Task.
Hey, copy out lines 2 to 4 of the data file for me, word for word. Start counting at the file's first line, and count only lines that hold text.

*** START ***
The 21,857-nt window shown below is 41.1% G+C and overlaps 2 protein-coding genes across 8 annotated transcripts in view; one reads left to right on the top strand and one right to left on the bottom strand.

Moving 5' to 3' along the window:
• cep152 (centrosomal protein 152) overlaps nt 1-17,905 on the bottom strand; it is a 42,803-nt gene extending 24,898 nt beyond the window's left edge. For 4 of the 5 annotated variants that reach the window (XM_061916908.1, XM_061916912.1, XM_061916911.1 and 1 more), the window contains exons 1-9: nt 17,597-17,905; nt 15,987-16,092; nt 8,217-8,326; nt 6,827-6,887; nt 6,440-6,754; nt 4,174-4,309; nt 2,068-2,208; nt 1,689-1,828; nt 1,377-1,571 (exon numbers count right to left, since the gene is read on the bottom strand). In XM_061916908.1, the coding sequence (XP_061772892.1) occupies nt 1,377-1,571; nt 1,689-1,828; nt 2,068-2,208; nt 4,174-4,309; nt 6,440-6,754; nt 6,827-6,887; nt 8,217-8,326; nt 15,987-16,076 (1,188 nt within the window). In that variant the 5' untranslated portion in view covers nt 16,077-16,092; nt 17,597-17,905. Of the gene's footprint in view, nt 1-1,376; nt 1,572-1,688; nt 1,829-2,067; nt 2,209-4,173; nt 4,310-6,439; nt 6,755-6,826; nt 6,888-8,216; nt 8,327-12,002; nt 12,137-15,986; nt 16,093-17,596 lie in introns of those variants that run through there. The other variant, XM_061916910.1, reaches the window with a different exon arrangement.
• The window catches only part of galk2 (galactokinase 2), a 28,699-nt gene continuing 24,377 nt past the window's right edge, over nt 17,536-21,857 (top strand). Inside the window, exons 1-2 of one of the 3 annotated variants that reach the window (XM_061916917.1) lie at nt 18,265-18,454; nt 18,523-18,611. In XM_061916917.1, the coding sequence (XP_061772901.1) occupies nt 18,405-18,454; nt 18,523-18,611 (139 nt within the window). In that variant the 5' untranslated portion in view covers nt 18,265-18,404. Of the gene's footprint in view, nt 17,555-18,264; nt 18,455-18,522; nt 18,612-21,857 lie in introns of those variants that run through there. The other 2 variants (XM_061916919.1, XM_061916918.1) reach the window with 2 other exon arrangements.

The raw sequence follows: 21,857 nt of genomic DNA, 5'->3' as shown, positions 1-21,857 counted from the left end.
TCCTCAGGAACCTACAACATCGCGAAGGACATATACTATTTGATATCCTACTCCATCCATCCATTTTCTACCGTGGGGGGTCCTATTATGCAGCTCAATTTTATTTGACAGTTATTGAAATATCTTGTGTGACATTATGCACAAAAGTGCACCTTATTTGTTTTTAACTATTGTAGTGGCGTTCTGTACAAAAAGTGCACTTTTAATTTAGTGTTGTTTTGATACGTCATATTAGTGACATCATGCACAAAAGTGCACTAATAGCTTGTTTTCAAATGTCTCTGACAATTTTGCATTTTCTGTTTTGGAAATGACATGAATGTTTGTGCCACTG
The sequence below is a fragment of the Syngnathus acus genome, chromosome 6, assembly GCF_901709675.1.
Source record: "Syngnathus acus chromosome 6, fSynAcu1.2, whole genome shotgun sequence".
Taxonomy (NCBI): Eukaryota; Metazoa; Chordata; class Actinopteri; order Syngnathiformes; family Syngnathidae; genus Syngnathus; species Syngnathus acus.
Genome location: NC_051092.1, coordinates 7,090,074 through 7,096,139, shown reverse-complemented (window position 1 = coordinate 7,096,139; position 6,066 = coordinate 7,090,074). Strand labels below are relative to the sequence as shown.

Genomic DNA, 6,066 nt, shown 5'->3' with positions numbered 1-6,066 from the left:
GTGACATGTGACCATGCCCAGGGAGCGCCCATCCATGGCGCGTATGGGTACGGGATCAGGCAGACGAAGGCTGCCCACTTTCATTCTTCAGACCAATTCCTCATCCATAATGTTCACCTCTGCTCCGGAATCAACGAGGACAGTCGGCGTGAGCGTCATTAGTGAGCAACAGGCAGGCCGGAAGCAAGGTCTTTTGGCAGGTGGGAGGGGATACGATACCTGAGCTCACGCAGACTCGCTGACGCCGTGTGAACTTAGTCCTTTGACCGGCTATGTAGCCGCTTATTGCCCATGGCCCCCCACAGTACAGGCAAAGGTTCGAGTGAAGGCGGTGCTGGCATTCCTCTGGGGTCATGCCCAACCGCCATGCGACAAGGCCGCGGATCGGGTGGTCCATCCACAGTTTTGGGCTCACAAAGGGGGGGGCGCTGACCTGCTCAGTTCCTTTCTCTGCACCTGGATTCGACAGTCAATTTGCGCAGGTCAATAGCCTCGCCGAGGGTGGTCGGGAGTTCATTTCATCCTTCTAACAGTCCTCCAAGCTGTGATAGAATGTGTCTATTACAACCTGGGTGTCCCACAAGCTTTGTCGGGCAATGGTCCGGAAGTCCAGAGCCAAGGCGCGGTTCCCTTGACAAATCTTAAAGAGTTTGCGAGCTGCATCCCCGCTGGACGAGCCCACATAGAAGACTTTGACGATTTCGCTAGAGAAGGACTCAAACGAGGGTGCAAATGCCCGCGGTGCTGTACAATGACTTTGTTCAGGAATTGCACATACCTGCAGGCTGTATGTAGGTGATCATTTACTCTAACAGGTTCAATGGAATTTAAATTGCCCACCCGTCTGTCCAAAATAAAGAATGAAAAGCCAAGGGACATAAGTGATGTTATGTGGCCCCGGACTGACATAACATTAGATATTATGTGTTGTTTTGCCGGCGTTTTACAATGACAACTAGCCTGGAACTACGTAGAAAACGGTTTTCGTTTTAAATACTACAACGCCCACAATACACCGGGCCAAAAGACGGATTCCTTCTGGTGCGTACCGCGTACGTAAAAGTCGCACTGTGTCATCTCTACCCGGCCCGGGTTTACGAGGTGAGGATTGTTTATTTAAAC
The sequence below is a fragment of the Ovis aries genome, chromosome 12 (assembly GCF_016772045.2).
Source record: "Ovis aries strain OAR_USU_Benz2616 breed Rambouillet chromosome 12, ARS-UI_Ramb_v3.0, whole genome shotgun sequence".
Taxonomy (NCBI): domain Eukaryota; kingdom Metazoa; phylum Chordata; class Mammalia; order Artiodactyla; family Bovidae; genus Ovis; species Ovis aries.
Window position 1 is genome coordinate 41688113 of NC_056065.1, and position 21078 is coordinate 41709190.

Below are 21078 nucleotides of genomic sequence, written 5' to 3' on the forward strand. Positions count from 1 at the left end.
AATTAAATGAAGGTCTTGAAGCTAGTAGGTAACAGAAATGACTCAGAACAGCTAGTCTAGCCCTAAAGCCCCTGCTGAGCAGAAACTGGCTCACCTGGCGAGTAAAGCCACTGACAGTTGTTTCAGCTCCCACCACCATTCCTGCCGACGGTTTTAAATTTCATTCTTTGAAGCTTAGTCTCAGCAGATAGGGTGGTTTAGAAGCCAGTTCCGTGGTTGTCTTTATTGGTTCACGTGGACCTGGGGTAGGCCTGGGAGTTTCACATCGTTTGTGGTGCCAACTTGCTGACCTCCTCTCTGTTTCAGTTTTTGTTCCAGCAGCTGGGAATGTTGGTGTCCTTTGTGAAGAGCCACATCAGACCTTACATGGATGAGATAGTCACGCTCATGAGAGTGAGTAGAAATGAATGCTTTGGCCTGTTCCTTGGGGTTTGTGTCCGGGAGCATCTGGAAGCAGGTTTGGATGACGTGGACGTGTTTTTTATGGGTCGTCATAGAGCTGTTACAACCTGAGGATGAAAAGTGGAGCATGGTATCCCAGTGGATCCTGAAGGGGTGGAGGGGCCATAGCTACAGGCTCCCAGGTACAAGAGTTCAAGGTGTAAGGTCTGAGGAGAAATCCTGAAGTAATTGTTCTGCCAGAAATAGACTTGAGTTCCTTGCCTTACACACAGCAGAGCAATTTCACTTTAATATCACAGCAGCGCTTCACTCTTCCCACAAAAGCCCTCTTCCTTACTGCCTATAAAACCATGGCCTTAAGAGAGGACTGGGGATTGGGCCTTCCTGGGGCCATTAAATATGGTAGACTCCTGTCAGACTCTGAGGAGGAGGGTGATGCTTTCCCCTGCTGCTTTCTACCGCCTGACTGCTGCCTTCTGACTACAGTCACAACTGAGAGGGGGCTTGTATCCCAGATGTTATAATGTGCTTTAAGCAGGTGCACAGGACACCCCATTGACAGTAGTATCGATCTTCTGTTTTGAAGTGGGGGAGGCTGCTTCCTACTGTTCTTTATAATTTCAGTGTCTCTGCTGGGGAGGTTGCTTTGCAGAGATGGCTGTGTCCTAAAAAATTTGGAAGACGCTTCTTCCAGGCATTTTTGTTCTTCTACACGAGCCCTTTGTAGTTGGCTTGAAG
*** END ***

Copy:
Moving 5' to 3' along the window:
• cep152 (centrosomal protein 152) overlaps nt 1-17,905 on the bottom strand; it is a 42,803-nt gene extending 24,898 nt beyond the window's left edge. For 4 of the 5 annotated variants that reach the window (XM_061916908.1, XM_061916912.1, XM_061916911.1 and 1 more), the window contains exons 1-9: nt 17,597-17,905; nt 15,987-16,092; nt 8,217-8,326; nt 6,827-6,887; nt 6,440-6,754; nt 4,174-4,309; nt 2,068-2,208; nt 1,689-1,828; nt 1,377-1,571 (exon numbers count right to left, since the gene is read on the bottom strand). In XM_061916908.1, the coding sequence (XP_061772892.1) occupies nt 1,377-1,571; nt 1,689-1,828; nt 2,068-2,208; nt 4,174-4,309; nt 6,440-6,754; nt 6,827-6,887; nt 8,217-8,326; nt 15,987-16,076 (1,188 nt within the window). In that variant the 5' untranslated portion in view covers nt 16,077-16,092; nt 17,597-17,905. Of the gene's footprint in view, nt 1-1,376; nt 1,572-1,688; nt 1,829-2,067; nt 2,209-4,173; nt 4,310-6,439; nt 6,755-6,826; nt 6,888-8,216; nt 8,327-12,002; nt 12,137-15,986; nt 16,093-17,596 lie in introns of those variants that run through there. The other variant, XM_061916910.1, reaches the window with a different exon arrangement.
• The window catches only part of galk2 (galactokinase 2), a 28,699-nt gene continuing 24,377 nt past the window's right edge, over nt 17,536-21,857 (top strand). Inside the window, exons 1-2 of one of the 3 annotated variants that reach the window (XM_061916917.1) lie at nt 18,265-18,454; nt 18,523-18,611. In XM_061916917.1, the coding sequence (XP_061772901.1) occupies nt 18,405-18,454; nt 18,523-18,611 (139 nt within the window). In that variant the 5' untranslated portion in view covers nt 18,265-18,404. Of the gene's footprint in view, nt 17,555-18,264; nt 18,455-18,522; nt 18,612-21,857 lie in introns of those variants that run through there. The other 2 variants (XM_061916919.1, XM_061916918.1) reach the window with 2 other exon arrangements.